NCI Medical Matters Series
June 2020: Alzheimer’s and Brain Awareness Month
June is National Alzheimer’s and Brain Awareness month.
Alzheimer’s disease is the most common form of dementia, affecting almost half of Americans over the age of 85.
It is characterized by progressive memory loss and cognitive decline. Studies suggest that prevention strategies include: treatment of HTN, consumption of omega-3 fatty acids, physical activity, and cognitive engagement.
Also, there are medical interventions that show promise in slowing the progress of Alzheimer’s symptoms.
So, if you have concerns, or notice symptoms in yourself or a loved one, contact your primary care provider for evaluation and a discussion of management options.
July 2020: UV Safety
Summer has arrived, and its time to remind ourselves about sun safety. Persons with fair complexion, and those who sunburn easily are at increased risk of skin cancer, the most common form of cancer in the US. UV radiation exposure before the age of 24 years carries the greatest risk for skin cancer. Sunburns in childhood are the most damaging.
The United States Preventative Task force and The American Academy of Family Practitioners encourage sun protection behavior; specifically: the use of broad spectrum sunscreen with a protection factor of at least 15; wearing sun protective clothing including hats and sunglasses; seeking shade during the midday hours of 10 am to 4 pm; and avoiding tanning beds. Tanning beds increase the risk for skin cancer just as direct sun exposure does.
Don’t ruin summertime fun with painful sunburns and increased cancer risk. If you have specific concerns or questions about your personal risk factors, ask your primary care provider for more information on staying safe this summer.
August 2020: Breastfeeding
New parents have lots of decisions to make, and now they have to take into consideration implications of COVID 19. One thing that hasn’t changed however is the recommendation to breastfeed. Breastmilk provides perfectly balanced nutrition for infants and provides protection against many acute and chronic illnesses.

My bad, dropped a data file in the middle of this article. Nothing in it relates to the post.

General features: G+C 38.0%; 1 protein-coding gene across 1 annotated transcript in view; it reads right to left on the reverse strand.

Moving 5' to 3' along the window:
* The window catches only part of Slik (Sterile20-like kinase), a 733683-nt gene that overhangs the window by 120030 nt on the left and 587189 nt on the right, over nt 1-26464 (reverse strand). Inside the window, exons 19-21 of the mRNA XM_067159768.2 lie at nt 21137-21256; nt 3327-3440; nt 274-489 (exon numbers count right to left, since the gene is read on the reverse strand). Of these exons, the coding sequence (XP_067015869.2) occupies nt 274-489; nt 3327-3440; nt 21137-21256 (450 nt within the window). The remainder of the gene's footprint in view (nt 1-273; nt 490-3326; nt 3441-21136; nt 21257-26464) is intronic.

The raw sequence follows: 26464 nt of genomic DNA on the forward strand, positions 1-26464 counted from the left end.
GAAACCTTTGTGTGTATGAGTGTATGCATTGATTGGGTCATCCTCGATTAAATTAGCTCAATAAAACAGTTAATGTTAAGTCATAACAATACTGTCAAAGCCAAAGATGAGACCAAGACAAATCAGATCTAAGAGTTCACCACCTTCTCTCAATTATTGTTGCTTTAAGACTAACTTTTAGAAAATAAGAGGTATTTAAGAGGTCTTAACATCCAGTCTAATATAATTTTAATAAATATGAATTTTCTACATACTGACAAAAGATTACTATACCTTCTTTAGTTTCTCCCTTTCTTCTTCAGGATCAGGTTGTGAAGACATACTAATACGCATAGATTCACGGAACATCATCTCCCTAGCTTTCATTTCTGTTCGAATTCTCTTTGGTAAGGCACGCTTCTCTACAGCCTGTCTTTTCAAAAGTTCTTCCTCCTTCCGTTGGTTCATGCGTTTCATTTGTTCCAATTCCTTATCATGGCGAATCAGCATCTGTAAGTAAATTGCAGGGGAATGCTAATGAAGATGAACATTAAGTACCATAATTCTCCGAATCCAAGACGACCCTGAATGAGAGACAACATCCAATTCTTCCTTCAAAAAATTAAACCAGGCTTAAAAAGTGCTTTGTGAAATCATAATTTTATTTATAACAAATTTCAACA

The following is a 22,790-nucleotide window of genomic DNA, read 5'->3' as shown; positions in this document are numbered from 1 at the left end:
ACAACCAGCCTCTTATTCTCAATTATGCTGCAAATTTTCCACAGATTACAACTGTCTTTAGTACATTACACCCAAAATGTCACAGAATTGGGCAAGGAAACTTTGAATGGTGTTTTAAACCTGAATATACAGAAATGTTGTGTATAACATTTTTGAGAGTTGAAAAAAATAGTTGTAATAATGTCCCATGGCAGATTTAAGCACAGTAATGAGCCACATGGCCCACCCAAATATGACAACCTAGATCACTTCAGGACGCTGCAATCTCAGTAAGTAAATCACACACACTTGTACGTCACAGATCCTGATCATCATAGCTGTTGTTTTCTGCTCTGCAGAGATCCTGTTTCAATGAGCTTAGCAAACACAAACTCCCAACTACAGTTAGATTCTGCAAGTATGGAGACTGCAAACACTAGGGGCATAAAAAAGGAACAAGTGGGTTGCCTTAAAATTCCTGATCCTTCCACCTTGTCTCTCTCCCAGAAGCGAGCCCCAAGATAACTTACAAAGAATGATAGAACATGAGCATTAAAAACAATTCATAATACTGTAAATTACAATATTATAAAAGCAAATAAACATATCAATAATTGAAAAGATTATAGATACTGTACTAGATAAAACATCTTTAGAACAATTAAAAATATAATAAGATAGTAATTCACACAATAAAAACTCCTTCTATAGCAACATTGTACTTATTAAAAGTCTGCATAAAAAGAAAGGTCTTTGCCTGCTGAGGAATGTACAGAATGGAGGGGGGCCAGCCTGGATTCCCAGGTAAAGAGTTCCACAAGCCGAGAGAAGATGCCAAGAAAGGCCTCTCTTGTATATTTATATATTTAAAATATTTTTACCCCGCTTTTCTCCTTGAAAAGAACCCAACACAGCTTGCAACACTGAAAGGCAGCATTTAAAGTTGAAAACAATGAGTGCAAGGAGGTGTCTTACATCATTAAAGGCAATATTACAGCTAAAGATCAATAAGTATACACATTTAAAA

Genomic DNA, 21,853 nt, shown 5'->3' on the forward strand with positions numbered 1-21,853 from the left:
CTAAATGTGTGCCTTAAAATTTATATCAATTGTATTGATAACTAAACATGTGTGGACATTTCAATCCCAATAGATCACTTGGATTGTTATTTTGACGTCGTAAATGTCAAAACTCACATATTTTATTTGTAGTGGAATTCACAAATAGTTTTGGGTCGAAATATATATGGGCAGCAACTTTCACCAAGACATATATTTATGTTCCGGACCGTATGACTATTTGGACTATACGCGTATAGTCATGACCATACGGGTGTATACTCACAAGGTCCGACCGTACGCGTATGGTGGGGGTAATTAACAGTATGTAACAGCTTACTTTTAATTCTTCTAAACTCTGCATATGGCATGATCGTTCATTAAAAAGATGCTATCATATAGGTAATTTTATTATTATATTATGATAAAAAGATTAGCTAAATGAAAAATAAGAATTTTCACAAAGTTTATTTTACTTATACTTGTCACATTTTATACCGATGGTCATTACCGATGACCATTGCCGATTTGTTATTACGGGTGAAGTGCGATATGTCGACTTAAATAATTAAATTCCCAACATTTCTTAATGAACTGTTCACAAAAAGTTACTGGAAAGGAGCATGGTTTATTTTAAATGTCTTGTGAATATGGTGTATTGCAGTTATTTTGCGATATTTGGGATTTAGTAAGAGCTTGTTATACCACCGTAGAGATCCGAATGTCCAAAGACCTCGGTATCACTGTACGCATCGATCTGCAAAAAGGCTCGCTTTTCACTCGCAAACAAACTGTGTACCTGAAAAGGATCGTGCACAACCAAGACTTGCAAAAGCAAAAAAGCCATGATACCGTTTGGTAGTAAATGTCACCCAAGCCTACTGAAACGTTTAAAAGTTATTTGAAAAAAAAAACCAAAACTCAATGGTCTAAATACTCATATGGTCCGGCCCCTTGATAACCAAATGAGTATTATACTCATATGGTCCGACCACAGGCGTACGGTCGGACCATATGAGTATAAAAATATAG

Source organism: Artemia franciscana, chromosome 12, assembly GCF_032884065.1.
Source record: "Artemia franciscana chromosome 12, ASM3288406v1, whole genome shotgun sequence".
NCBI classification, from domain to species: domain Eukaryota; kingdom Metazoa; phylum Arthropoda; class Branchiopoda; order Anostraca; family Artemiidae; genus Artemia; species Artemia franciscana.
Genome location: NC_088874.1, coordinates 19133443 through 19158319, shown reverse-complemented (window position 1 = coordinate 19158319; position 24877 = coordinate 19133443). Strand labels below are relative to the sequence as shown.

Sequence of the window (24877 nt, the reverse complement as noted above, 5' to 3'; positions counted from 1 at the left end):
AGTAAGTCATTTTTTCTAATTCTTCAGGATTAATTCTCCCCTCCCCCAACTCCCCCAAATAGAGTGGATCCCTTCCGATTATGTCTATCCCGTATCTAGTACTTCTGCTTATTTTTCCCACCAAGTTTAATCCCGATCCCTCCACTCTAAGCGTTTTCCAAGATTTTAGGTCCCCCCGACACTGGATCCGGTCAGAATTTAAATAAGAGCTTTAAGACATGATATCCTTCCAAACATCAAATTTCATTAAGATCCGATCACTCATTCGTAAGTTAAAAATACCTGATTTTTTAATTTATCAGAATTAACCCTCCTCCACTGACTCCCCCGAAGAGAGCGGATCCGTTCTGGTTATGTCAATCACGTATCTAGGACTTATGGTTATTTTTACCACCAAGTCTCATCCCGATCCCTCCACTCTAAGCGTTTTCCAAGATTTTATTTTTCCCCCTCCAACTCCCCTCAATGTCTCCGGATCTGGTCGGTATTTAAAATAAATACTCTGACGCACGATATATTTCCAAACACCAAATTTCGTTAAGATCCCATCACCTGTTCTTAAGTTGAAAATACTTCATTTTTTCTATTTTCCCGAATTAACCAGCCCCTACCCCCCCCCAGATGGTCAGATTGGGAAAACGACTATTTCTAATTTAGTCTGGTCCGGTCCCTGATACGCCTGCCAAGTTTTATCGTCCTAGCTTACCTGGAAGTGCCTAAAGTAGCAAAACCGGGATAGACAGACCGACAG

All major health organizations, such as the American Association of Family Practitioners, the American Academy of Pediatrics, and the United States Preventative Services Task Force recommend exclusive breastfeeding up to 6 months, then continued breastfeeding as other foods are introduced, up to a year. The WHO recommends continuing to breastfeed until the child is two years old. Health benefits include decreased risk of eczema, asthma, and gastroenteritis in children who are breastfed, and decrease risk of ovarian and breast cancer, diabetes, obesity, HTN, and postpartum depression, in mothers who breastfeed.
Studies have not detected SARS-CoV-2 in breastmilk, and so even if a parent has been diagnosed with COVID-19 or was exposed and has symptoms, it is still reasonable to breastfeed or provide expressed milk for the infant. The decision to breastfeed is personal and multifactorial, so take time to discuss this important topic with your health care provider.
September 2020: Childhood Obesity
Obesity in children aged 2 to 19 has increased from 13.9% in the year 2000, to 18.5% in 2016. This translates to 13.7 million individuals. Obesity during childhood carries many potential physical health risks, including an increased risk for high blood pressure, high cholesterol, cardiovascular disease, type 2 diabetes, breathing problems, such as asthma and sleep apnea, joint problems and musculoskeletal discomfort, fatty liver disease, gallstones, and heartburn. In addition, children with obesity are more likely to suffer from psychological and social problems such as anxiety, depression, low self-esteem, lower self-reported quality of life, bullying and stigma.
The American Medical Association recommends health care providers address weight with children at least annually, at which time dietary, physical activity, and lifestyle habits can be addressed. Each day, children should get at least 60 minutes of moderate intensity physical activity, limit screen time to 2 hours, partake in family meals, and consume no more than one serving of a sweetened beverage (for example: fruit juice, fruit drink, regular-calorie soft drink, sports drink, energy drink, sweetened or flavored milk, and sweetened iced tea).
Many of these changes need to be addressed at the level of the family and can have a positive impact for all involved. Discuss with your primary care provider and other trusted sources on ways to improve your whole family’s health.
November 2020: Diabetes
This is diabetes awareness month and according to the American Diabetes Association, 34.2 million, or 10.5% of the population of the United States are affected. Diabetes is an elevation in blood sugar levels; it’s a chronic disease that can be asymptomatic for years.
Approximately 10 % of diabetics have Type 1, which is characterized by insulin deficiency, and usually is caused by an autoimmune or viral attack on the pancreatic cells that produce insulin. Type 2 diabetes which accounts for 90% of cases, is caused by the body resisting the effects of insulin.
For those with risk factors including family history, obesity, inactivity, ethnicity, and those with a history of gestational diabetes or symptoms such as increased thirst, frequent urination, irritability, fatigue, or frequent infections, it’s important to contact your primary care provider for appropriate screening and management. Simple lifestyle changes such as diet modification and increased exercise may be enough, and early diagnosis and intervention can delay and even prevent the onset of serious complications.